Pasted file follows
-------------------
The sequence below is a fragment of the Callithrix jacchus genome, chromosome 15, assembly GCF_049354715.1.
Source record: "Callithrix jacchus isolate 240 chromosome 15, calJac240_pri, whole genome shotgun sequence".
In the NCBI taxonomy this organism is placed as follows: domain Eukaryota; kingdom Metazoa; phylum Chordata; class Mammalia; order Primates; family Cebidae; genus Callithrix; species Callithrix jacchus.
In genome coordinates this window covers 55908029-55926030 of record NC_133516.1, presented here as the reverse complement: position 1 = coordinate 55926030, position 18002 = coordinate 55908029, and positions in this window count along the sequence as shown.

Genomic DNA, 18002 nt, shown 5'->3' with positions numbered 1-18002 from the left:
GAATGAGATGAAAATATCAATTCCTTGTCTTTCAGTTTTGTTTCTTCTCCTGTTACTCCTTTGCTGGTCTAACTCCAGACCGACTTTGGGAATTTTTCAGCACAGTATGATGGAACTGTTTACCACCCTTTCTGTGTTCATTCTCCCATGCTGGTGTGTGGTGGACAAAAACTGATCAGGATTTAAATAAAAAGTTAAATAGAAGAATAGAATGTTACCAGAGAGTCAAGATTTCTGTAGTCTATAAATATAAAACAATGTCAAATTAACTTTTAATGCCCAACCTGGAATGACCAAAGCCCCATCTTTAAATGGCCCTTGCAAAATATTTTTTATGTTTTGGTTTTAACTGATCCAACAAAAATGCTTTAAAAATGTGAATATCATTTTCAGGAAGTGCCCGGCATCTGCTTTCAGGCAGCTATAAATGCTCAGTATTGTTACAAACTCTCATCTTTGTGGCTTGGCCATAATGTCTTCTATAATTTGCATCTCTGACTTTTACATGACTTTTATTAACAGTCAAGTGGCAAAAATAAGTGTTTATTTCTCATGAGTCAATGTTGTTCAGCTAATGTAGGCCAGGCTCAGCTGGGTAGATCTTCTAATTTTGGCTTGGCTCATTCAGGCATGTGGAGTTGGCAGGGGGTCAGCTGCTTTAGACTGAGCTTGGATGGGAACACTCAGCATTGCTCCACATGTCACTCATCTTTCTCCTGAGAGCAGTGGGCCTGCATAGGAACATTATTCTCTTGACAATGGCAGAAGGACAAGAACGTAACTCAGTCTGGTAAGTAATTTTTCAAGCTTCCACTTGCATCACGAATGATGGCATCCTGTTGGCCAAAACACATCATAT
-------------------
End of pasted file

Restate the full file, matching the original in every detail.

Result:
The sequence below is a fragment of the Callithrix jacchus genome, chromosome 15, assembly GCF_049354715.1.
Source record: "Callithrix jacchus isolate 240 chromosome 15, calJac240_pri, whole genome shotgun sequence".
In the NCBI taxonomy this organism is placed as follows: domain Eukaryota; kingdom Metazoa; phylum Chordata; class Mammalia; order Primates; family Cebidae; genus Callithrix; species Callithrix jacchus.
In genome coordinates this window covers 55908029-55926030 of record NC_133516.1, presented here as the reverse complement: position 1 = coordinate 55926030, position 18002 = coordinate 55908029, and positions in this window count along the sequence as shown.

Genomic DNA, 18002 nt, shown 5'->3' with positions numbered 1-18002 from the left:
GAATGAGATGAAAATATCAATTCCTTGTCTTTCAGTTTTGTTTCTTCTCCTGTTACTCCTTTGCTGGTCTAACTCCAGACCGACTTTGGGAATTTTTCAGCACAGTATGATGGAACTGTTTACCACCCTTTCTGTGTTCATTCTCCCATGCTGGTGTGTGGTGGACAAAAACTGATCAGGATTTAAATAAAAAGTTAAATAGAAGAATAGAATGTTACCAGAGAGTCAAGATTTCTGTAGTCTATAAATATAAAACAATGTCAAATTAACTTTTAATGCCCAACCTGGAATGACCAAAGCCCCATCTTTAAATGGCCCTTGCAAAATATTTTTTATGTTTTGGTTTTAACTGATCCAACAAAAATGCTTTAAAAATGTGAATATCATTTTCAGGAAGTGCCCGGCATCTGCTTTCAGGCAGCTATAAATGCTCAGTATTGTTACAAACTCTCATCTTTGTGGCTTGGCCATAATGTCTTCTATAATTTGCATCTCTGACTTTTACATGACTTTTATTAACAGTCAAGTGGCAAAAATAAGTGTTTATTTCTCATGAGTCAATGTTGTTCAGCTAATGTAGGCCAGGCTCAGCTGGGTAGATCTTCTAATTTTGGCTTGGCTCATTCAGGCATGTGGAGTTGGCAGGGGGTCAGCTGCTTTAGACTGAGCTTGGATGGGAACACTCAGCATTGCTCCACATGTCACTCATCTTTCTCCTGAGAGCAGTGGGCCTGCATAGGAACATTATTCTCTTGACAATGGCAGAAGGACAAGAACGTAACTCAGTCTGGTAAGTAATTTTTCAAGCTTCCACTTGCATCACGAATGATGGCATCCTGTTGGCCAAAACACATCATAT